"* * * Natural justice demands recognition of a legal right of a child to begin life unimpaired by physical or mental defects resulting from the injury caused by the negligence of another. A manifest wrong should not go without redress. Since the law protects an unborn child in the descent and devolution of property whenever it would be for the benefit of the child and in the enforcement of criminal law, the unborn child is regarded as a legal entity; therefore by analogy the law should recognize the right of an unborn child not to be injured tortiously by another."
The Court also held that such a child if born alive would have a right of action for any injuries wantonly and negligently inflicted upon his or her person after reaching the age of viability.
That Court in this same case held that the administrator of the estate of a stillborn child would have no right of action for prenatal bodily injuries and resulting death which were inflicted on a child in an automobile collision when it was a viable child in the womb of its mother. Hogan v. McDaniel is to the same effect.
In discussing the old Dietrich case the Massachusetts Court said: "There is no need to reverse the Dietrich decision which doubtless was right when rendered but we recognize that in view of modern precedent its application should be limited to cases where the facts are essentially the same."
In the case of Hall v. Murphy, 236 S.C. 257. 113 S.E.2d 790, the exact question for decision herein was presented. The facts were that the mother was injured in an automobile accident and prematurely gave birth to a child, Ruth Elizabeth Hall, who lived only four hours, and that the child's death resulted from injuries sustained in the collision. The opinion in that case assumed that the child was viable.
This case, decided in April 1960, reviewed the Dietrich case decided in 1884, which was followed in 1900 by the Illinois Supreme Court, one Justice dissenting, in the case of Allaire v. St. Luke's Hospital, 184 Ill. 359, 56 N.E. 638, 48 L.R.A. 225.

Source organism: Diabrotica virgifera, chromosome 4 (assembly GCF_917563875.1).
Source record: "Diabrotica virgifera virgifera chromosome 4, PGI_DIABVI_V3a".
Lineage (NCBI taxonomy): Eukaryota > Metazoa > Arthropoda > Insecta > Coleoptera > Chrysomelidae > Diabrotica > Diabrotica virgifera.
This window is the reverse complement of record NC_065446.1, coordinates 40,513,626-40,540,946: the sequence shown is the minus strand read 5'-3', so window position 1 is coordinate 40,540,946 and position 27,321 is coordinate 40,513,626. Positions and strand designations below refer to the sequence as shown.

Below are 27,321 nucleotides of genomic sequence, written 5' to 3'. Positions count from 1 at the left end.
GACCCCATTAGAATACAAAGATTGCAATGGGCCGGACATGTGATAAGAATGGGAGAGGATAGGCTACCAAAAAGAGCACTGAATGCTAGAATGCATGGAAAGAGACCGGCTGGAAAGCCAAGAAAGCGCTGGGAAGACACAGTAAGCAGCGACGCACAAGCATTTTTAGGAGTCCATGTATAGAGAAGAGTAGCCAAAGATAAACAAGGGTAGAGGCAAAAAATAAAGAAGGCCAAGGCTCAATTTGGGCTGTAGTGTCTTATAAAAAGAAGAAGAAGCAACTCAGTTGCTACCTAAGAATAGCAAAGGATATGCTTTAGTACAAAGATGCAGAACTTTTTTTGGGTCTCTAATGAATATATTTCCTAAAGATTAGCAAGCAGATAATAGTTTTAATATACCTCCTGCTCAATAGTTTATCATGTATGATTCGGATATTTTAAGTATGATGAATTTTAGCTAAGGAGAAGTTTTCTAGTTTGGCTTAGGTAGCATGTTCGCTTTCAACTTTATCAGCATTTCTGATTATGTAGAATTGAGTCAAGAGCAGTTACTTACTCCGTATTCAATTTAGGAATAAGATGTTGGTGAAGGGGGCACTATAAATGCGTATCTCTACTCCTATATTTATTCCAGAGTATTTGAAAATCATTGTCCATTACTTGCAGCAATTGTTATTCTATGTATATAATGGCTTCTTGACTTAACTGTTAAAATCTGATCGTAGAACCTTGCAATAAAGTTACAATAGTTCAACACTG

A number of other decisions followed the holdings in Dietrich and Allaire, but in 1949 a trend away from the Dietrich case began. Williams v. Marion Rapid Transit, Inc., 152 Ohio St. 114, 87 N.E.2d 334. 10 A.L.R.2d 1051; Verkennes v. Corniea, 229 Minn. 365, 38 N.W.2d 838, 10 A.L.R. 2d 634. This trend has continued.
Among the more recent cases permitting recovery are: Damasiewicz v. Gorsuch, 1951, 197 Md. 417, 79 A.2d 550; Tucker v. Howard L. Carmichael Sons, Inc., 1951, 208 Ga. 201, 65 S.E.2d 909; Rainey v. Horn, 1954, 221 Miss. 269, 72 So.2d 434; Mallison v. Pomeroy, 1955, 205 Or. 690, 291 P.2d 225; Prates v. Sears, Roebuck Co., 1955, 19 Conn. Sup. 487, 118 A.2d 633; Mitchell v. Couch, 1955, Ky., 285 S.W.2d 901; Poliquin v. MacDonald, 1957, 101 N.H. 104, 135 A.2d 249.
Writers who have considered the question have criticized the Dietrich case as unsound and illogical. They have uniformly urged that a viable child, who survives birth, should be permitted, upon proper proof, to recover for injuries incurred before birth.
An outstanding article "Tort Actions For Injuries To Unborn Infants" by William T. Gamble, now of the Kingsport Bar, discussing the question and approving the substantive right of a viable child surviving birth to recover for prenatal injuries appears in 3 Vanderbilt Law Review (1950) at page 282 through 297, and he said in conclusion:
"That an infant en ventre sa mere is a distinct entity is a scientific, common-sense, legally recognized fact. That this entity may suffer prenatal injuries and carry those injuries into postnatal life is well known. That in many cases adequate proof of causal relation could be made has been demonstrated. That no flood of fraudulent and ill-founded suits would result from allowing such actions is proved by the experience of those jurisdictions allowing them. That an action should lie for prenatal injuries, if justice is to be done, is an inescapable conclusion."
In 26 Tennessee Law Review, page 494 (1959) it was the opinion of Dorman Lamarr Stout, now of the Kingsport Bar, the writer of the article "Prenatal Injuries" that a viable child suffering prenatal injuries should be permitted to bring action for damages upon his surviving birth. He also quoted from Blackstone, and upon an examination of that work it is found that he was referring to Section 129 of Lewis's Blackstone's Commentaries, Book 1, Page 117, 118 as follows:
"Life is the immediate gift of God, a right inherent by nature in every individual; and it begins in contemplation of law as soon as an infant is able to stir in the mother's womb.
* * * * *